We all have limited mental energy. I found when I turned on a faucet in one part of the house, the water dried up in another. I'd spend weeks embroiled in projects and meanwhile the pipes failed upstairs.. It was an endless back and forth. There was so much oversight--general library things like managing ILL but also programming, social media, heading committees, launching exhibits. I laughed and told myself I was having fun, because I was.  Kind of, but I also think it was killing me. I would consider the time I had for things, which was limited, of course, and could always make time. But I couldn't create bandwidth from nothing Time is nothing if you just don't have the brain space.  I  would try to explain this to people, but they usually would not listen. What I wanted was not less work, but less overseeing and managing things.  I needed not every faucet in the house (departmental work, programming, the press, my writing)  trying to run at once. But then again, I had a tendency of wanting to take things over to get the results I wanted. It's also hard when you are a control freak. In a number of cases I did it to myself entirely.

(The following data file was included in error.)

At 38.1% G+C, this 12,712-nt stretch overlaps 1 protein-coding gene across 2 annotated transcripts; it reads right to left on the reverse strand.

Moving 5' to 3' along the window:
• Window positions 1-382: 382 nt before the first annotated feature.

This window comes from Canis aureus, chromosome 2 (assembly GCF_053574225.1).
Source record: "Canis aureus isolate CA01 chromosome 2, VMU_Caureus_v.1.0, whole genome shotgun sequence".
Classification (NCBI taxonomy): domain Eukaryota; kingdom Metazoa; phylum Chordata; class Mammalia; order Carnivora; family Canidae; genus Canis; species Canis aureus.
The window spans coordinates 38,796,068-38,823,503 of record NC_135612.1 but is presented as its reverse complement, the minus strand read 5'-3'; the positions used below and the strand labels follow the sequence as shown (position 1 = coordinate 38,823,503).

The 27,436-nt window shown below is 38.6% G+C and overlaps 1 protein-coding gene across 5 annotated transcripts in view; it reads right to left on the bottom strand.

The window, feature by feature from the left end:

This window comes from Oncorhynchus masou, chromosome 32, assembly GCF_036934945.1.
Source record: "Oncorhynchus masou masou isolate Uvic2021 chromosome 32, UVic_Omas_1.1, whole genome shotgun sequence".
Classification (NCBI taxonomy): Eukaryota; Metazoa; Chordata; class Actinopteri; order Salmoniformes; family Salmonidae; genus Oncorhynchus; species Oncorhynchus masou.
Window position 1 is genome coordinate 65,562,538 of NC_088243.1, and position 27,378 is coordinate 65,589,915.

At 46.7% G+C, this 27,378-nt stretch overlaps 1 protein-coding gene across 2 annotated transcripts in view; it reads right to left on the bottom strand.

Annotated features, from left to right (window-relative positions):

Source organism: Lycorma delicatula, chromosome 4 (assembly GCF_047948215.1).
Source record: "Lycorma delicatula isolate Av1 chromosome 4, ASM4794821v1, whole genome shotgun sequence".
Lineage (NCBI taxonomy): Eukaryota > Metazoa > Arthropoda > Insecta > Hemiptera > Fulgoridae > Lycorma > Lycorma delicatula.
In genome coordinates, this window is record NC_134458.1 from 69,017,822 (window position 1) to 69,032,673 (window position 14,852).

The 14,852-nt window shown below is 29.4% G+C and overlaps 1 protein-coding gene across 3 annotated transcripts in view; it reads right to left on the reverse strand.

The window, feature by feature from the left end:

While I still have a lot of work to do and occasionally work long hours, there is one thing I am reveling in about this new freelance life.  My only project-oriented endeavors are my own art and writing and the press / press/shop.  The other ways I make money, the writing and lesson assignments, I do them and am done. There is no keeping track of a million pieces. I research, I draft, I finalize, I submit. Repeat. I do my part and move on my merry way. I deal daily with the content managers and editors who keep the machine whirring, who sometimes send things back for edits. But once again, I submit and am done. I am not the one keeping track of things or herding kittens and this makes all the difference. Many of the advice columns and youtube videos I watch focus on writers who run freelance businesses and the arduousness of querying, pitching and hustling. I think the pay is better when you set your rates and market yourself on places like Fiver.  I am willing to trade slightly lower pay (though still more than I used to make and daily freedom to boot) for not having to run another business on top of an already existing business.

In my more panicked moments during the spring when I was worried about money, I would eye job postings of all kinds, full time designer gigs, editor and marketing positions, other library programming-related things I probably had the experience for. Some were really tempting to relieve me of my money-related anxiety.  But I would back away before applying, thinking those were the last things I needed now that I was beginning to feel so good and on top of press-related business and my own creative work. Some jobs eat bandwidth while others eat less. Managing people and keeping track of a hundred little details takes away room for something else.  Running a spotlight is less stressful even 20 feet in the air, than trying to make sure every single thing is in its place and running smoothly on stage. I feel like if I'd came to this realization a decade ago, I might have saved myself a lot of angst.